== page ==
Personal Stories, Headlines & Helpful Information
By: Sandi Spivey
Patient Advocate Living with Metastatic Breast Cancer
medicine has been hailed as one of the latest big ideas when treating
patients. According to the National
Cancer Institute Glossary it’s defined as a “form of medicine that uses
information about a person’s own genes or proteins to prevent, diagnose or
What’s missing from the personalized medicine definition and
The goal of treating early stage breast cancer is to
obliterate cancer in the body and keep it from coming back. In metastatic breast cancer (MBC), the goal
is to be on a therapy as long as possible to control the disease while
maintaining quality of life. With two
distinct goals, you’d think there would be two dosing strategies. One is a sprint, and one is a marathon.
Most FDA approvals for cancer drugs include a maximum
tolerated dose (MTD) with at least two lower doses that can be used. All three are shown to be effective,
otherwise they wouldn’t have been approved.
The National Comprehensive Cancer Network (NCCN)
guidelines list the MTD for most of the approved breast cancer therapies
for both early stage and metastatic breast cancer. These guidelines are used by
many oncologists to determine dosage.
So instead of personalizing the dose to patients based on
drug sensitivities in the past, whether the therapy is for disease control or
disease elimination, a standard MTD is administered.
In July 2019, I attended an update on breast cancer therapies
for oncologists where I was the only advocate present. During an optional lunch session sponsored by
a drug company touting their new drug that I’ll call Drug X, I publicly suggested that we aren’t properly
dosing new cancer meds when there is no difference in outcomes between maximum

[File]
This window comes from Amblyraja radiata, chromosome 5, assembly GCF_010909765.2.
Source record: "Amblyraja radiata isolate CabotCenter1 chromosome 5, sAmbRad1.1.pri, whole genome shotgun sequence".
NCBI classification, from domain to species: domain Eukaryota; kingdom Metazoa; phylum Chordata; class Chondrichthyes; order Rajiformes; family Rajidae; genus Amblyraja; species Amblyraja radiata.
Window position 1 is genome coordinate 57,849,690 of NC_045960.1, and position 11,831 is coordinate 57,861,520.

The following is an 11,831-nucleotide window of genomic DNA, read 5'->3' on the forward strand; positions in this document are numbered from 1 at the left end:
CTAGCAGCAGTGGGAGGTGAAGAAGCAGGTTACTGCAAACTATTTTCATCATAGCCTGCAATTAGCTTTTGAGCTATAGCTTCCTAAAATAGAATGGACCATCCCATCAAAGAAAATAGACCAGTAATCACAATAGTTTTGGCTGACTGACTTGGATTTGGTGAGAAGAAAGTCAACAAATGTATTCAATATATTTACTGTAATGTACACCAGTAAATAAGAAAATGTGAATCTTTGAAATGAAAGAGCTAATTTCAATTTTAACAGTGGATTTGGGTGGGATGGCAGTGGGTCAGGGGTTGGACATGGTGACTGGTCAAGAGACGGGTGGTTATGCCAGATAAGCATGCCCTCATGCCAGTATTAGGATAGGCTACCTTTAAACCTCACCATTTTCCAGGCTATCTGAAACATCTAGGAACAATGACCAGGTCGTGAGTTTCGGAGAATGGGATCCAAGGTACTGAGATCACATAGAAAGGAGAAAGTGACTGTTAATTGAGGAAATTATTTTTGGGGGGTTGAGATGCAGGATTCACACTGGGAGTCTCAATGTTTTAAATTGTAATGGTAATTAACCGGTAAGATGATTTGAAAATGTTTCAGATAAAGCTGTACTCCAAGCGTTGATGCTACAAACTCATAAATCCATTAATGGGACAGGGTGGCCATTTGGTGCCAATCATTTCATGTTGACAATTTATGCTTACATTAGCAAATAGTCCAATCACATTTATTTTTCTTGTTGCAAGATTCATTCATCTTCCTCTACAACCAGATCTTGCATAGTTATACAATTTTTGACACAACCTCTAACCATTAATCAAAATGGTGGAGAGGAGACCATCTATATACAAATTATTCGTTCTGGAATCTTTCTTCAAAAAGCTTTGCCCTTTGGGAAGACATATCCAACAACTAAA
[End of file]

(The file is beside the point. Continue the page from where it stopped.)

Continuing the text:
tolerated doses and stepdown recommended dose reductions in MBC. Pharma reps
swooped in on me after the session.
The reps explained that all patients need to start at MTD
because if we don’t start there, we will never know if the patient can tolerate
the maximum dose.
Alarms went off in my head. It made no sense to me.
So, let’s say you are a patient with MBC and you’ve been on a
few lines of therapy. You have progression
and Drug X is your next option. Even if
you have low blood counts, have experienced eventual stepdown doses on your
other therapies due to sensitivities or side effects, you are to start at the
MTD. Why? Because that’s what the guidelines say.
Does this sound right to you?
It doesn’t make sense to me. Why subject a patient to the highest dose when it’s extremely unlikely
they will be able to tolerate it and will likely experience serious or reduced quality
of life side effects? And, these side
effects may reduce the amount of time the MBC patient can safely remain on the
Furthermore, clinical trials are often quick to establish dose standards
without taking time to consider a variety of dosing schedules
and amounts. Sometimes it takes a
few years for oncologists to see their patients experience intolerable side
effects at the MTD before they change their personal practice using reduced
dosing. That happened with capecitabine.
It seems to me that NCCN guidelines should suggest starting
at the lowest dose and ramping up if needed or starting at the middle dose and
going up or down based on patient reaction. Some oncologists are already doing this, but outside of guidelines. After all, they are “guidelines” not
commandments. Yet oncologists may feel
uneasy prescribing outside of these guidelines.
If you are starting a new line of therapy or are on a therapy
but experience intolerable side effects, talk to your oncologist about reduced
dosing. Your oncologist should be able
to explain a good rationale whether to stay at current dose or step down to a
lower dose. Make sure you understand the
pros and cons. Then it’s your decision
how you’d like to proceed.
Adding individualized dosing to the definition of personalized
medicine should be the standard of care.
*The opinions expressed are those of the author.
For more information see:
“A new concept may help
us at last abandon one-size-fits-all dosing of cancer treatment drugs”
Standard-of-Care Paradigms in the Precision Oncology Era”
“Precision Medicine Is Not Just Genomics: The Right Dose for Every Patient”
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